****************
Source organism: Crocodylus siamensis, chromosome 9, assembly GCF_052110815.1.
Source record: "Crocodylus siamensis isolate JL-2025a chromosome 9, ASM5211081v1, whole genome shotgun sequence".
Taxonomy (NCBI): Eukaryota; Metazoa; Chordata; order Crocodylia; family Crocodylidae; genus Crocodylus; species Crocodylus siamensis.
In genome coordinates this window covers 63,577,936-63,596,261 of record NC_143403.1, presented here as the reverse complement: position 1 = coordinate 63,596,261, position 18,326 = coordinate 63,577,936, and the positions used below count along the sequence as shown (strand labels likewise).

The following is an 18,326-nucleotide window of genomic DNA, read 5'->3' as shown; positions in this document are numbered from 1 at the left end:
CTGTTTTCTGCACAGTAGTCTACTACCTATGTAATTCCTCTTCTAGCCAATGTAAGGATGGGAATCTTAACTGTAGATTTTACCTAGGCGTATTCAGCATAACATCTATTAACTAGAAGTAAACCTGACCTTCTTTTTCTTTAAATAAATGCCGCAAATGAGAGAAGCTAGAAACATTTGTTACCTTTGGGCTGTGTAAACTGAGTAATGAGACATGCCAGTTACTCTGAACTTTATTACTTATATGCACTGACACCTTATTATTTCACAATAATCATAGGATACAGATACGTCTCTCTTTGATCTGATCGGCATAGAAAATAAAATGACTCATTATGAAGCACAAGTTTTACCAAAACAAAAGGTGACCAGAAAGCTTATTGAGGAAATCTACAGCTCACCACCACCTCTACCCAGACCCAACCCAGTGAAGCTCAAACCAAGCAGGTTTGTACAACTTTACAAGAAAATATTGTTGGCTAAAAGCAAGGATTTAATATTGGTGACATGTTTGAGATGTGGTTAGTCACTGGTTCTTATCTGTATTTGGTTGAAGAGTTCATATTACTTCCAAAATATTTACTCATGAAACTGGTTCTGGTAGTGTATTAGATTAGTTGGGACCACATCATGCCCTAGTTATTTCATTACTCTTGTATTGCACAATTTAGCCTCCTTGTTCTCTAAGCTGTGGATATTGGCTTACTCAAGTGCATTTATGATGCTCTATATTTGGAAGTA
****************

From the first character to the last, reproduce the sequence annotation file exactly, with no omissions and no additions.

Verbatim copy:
Source organism: Crocodylus siamensis, chromosome 9, assembly GCF_052110815.1.
Source record: "Crocodylus siamensis isolate JL-2025a chromosome 9, ASM5211081v1, whole genome shotgun sequence".
Taxonomy (NCBI): Eukaryota; Metazoa; Chordata; order Crocodylia; family Crocodylidae; genus Crocodylus; species Crocodylus siamensis.
In genome coordinates this window covers 63,577,936-63,596,261 of record NC_143403.1, presented here as the reverse complement: position 1 = coordinate 63,596,261, position 18,326 = coordinate 63,577,936, and the positions used below count along the sequence as shown (strand labels likewise).

The following is an 18,326-nucleotide window of genomic DNA, read 5'->3' as shown; positions in this document are numbered from 1 at the left end:
CTGTTTTCTGCACAGTAGTCTACTACCTATGTAATTCCTCTTCTAGCCAATGTAAGGATGGGAATCTTAACTGTAGATTTTACCTAGGCGTATTCAGCATAACATCTATTAACTAGAAGTAAACCTGACCTTCTTTTTCTTTAAATAAATGCCGCAAATGAGAGAAGCTAGAAACATTTGTTACCTTTGGGCTGTGTAAACTGAGTAATGAGACATGCCAGTTACTCTGAACTTTATTACTTATATGCACTGACACCTTATTATTTCACAATAATCATAGGATACAGATACGTCTCTCTTTGATCTGATCGGCATAGAAAATAAAATGACTCATTATGAAGCACAAGTTTTACCAAAACAAAAGGTGACCAGAAAGCTTATTGAGGAAATCTACAGCTCACCACCACCTCTACCCAGACCCAACCCAGTGAAGCTCAAACCAAGCAGGTTTGTACAACTTTACAAGAAAATATTGTTGGCTAAAAGCAAGGATTTAATATTGGTGACATGTTTGAGATGTGGTTAGTCACTGGTTCTTATCTGTATTTGGTTGAAGAGTTCATATTACTTCCAAAATATTTACTCATGAAACTGGTTCTGGTAGTGTATTAGATTAGTTGGGACCACATCATGCCCTAGTTATTTCATTACTCTTGTATTGCACAATTTAGCCTCCTTGTTCTCTAAGCTGTGGATATTGGCTTACTCAAGTGCATTTATGATGCTCTATATTTGGAAGTA